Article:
-- For nearly two years, more than 700 days, the O'Neill family stayed in isolation in their South Carolina home in an effort to save their daughter Eliza.
Eliza, now 6, was diagnosed with a rare degenerative disease called Sanfilippo Syndrome Type A two years ago.
The disease, sometime's called "child Alzheimer's," is a metabolic disorder that means she lacks an enzyme to break down heparin sulfate, which naturally occurs in cells, causing it to build up over time. This buildup renders cells unable to function properly and can affect everything from sleep to speech to movement.
In the last two years, Eliza's parents, Glenn and Cara O'Neill, have watched their daughter lose the ability to sing her favorite song, recite her alphabet and even tell them "I love you."
"It takes away the brain so very quickly," Glenn O'Neill told ABC News. While there is no cure for Sanfilippo, the family made it their mission to do anything they could to get Eliza treatment for the disease. They started a foundation and raised millions online with the hope that an experimental treatment could help her.
"It's all a very, very tough call to do it," O'Neill told ABC News. He said initially the family was hopeful it would only take a few months of being separated from the community before Eliza was placed in an experimental trial. However, weeks stretched to months to years.
"It went from 100 days to 300 days and 500 days," O'Neill said. The family spent holidays and birthdays alone in the house with some minor contact through windows, doors and special protective wear. "Once we started, we almost couldn't stop."
This spring -- after more than 700 days in isolation -- the family finally got the call they had been waiting for. Eliza would be tested for an experimental genetic treatment.
While the family's foundation did help fund part of the research, along with other Sanfilippo foundations, patients can't pay to take part in experimental research. Nationwide Children's Hospital, where the study was scheduled to run, confirmed to ABC News this was true of their study, as well.
After days of testing, the researchers based at Nationwide Children's Hospital agreed to let Eliza into the test. O'Neill said even after her inclusion, he was still worried that something could happen to make her ineligible.
"After all this time and the difficulty of the journey, you just get paranoid," said O'Neill. "I wanted to just cradle her for a week and hold her in my harms and hug her."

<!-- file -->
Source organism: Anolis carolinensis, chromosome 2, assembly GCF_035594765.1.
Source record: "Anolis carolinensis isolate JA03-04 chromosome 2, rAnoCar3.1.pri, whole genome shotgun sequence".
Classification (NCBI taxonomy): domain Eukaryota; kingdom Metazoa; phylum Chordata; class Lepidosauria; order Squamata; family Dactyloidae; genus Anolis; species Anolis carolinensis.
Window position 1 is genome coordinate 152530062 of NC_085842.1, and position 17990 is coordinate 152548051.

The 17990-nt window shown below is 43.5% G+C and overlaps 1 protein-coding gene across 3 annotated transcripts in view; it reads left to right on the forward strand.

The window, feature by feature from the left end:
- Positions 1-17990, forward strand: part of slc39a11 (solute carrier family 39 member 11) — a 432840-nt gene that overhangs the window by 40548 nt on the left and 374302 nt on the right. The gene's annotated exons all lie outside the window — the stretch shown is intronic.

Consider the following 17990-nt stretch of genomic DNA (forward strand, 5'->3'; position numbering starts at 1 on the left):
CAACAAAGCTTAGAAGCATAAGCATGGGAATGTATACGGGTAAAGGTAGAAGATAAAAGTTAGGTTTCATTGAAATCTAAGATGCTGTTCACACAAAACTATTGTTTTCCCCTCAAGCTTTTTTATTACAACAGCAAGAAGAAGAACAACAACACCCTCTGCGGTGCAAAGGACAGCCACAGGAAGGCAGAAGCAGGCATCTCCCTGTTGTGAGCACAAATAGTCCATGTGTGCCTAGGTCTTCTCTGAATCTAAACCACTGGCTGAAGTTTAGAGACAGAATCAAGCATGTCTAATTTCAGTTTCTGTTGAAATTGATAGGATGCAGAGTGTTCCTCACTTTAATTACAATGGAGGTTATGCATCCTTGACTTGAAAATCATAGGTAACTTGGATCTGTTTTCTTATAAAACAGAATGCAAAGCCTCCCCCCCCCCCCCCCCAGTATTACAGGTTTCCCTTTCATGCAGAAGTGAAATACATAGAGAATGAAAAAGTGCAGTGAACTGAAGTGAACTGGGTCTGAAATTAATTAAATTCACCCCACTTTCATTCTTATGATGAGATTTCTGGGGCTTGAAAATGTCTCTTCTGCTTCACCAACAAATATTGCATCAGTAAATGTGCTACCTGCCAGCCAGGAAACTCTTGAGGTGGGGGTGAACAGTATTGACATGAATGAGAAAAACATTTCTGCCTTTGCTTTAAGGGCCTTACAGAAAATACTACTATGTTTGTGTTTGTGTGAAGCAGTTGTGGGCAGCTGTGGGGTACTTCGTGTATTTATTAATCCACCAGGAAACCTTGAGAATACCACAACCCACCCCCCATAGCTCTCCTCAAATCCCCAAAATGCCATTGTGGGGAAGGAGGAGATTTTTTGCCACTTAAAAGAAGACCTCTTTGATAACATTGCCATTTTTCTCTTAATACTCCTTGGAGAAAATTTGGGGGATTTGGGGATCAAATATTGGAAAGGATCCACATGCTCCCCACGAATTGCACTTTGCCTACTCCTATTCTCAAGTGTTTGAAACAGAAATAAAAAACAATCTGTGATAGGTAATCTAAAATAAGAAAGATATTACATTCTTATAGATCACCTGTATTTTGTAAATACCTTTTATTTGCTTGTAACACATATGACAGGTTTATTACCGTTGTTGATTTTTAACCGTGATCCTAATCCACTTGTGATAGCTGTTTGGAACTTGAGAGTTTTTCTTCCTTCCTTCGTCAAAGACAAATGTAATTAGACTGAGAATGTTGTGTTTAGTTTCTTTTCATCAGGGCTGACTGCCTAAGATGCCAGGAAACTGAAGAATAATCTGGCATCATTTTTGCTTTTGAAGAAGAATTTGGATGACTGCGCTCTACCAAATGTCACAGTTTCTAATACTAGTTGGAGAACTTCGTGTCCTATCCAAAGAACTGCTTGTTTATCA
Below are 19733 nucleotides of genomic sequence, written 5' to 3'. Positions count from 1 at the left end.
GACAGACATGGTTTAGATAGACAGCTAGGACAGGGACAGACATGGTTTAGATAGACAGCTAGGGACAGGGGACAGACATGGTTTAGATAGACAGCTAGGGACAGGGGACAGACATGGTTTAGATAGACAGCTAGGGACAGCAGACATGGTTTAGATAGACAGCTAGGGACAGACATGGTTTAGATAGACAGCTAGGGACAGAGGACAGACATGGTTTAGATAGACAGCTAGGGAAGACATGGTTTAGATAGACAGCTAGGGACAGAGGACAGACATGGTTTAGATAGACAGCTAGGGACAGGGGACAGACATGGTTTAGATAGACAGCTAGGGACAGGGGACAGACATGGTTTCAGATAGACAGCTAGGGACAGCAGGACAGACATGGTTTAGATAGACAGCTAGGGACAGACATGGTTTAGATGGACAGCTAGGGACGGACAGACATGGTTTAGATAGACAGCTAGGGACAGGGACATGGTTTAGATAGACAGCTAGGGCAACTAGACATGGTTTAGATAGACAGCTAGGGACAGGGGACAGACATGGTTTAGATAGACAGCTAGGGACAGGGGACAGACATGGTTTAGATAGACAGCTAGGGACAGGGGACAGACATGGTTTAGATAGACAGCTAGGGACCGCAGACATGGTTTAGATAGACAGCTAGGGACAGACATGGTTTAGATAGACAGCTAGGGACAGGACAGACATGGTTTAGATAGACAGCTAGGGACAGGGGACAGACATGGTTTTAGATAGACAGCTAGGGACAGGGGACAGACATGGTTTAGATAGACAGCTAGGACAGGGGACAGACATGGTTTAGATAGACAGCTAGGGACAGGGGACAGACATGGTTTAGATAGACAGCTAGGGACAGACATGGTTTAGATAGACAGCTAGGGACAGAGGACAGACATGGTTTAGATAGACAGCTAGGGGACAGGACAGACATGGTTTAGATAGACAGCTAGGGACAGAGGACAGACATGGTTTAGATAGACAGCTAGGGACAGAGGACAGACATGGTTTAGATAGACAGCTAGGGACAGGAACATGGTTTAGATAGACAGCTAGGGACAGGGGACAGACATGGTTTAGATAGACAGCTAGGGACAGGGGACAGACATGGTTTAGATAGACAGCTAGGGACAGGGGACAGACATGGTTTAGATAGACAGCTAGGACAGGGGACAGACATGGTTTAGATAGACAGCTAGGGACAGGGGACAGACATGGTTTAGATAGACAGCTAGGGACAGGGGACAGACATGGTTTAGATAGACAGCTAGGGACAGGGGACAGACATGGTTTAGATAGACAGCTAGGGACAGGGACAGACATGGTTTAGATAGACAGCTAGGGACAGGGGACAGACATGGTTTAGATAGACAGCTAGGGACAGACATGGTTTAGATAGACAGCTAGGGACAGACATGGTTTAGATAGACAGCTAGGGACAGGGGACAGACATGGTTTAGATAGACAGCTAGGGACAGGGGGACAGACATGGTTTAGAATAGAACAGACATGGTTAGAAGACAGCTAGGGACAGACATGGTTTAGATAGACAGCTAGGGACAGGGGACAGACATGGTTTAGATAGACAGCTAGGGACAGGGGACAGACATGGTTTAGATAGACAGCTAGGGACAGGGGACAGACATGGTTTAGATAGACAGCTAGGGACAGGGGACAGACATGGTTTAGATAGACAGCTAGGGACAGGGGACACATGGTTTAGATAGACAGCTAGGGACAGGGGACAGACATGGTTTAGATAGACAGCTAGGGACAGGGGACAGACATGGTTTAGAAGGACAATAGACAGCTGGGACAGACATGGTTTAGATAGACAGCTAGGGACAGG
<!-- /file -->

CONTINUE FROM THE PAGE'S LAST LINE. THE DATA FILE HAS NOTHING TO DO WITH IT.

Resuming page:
He said that feeling remained right up until she received the genetic therapy, the first of its kind to be used on a child with Sanfilippo syndrome.
"It wasn't until she went into the room and was put under and the doctors came out of 30 minutes later" to say she had received the medication "that we were able to let down and cry and say this is happening," O'Neill said.
But after years of trying to get his daughter help, he immediately felt they needed to help other families going through the same heartache.
The family is hoping that by sharing Eliza's story they can continue to draw attention to the rare condition and raise funds for other treatments. They hope to raise at least $2 million more, for a total of $4 million, to continue Sanfilippo syndrome research through their Cure Sanfilppo Foundation. Nationwide Children's Hospital confirmed that the foundation has helped support their research into the disease.
After Eliza's treatment, the family not only had to wait to see how she would respond, they had to get used to being among people again for the first time in 726 days. O'Neill recalled going to the grocery store again in the days after Eliza received the gene therapy treatment.
"It's a little bit like coming out of Twilight Zone," said O'Neill. "It's taken some adjustment."
His son Beckham is now going to school again, entering fourth grade with other students for the first time since he was in first grade.
But as he watches his daughter, O'Neill said it makes the years spent in isolation worth it.
As the family readjusts to walking among the community again, O'Neill said he's hopeful that the experimental medication will help halt some of the disease symptoms. In his opinion, his daughter has been more responsive and present than before she was on the medication.
"To see her do these things and interact and see these things that we thought were gone forever," he said. "All we want to do is spread this story far and wide."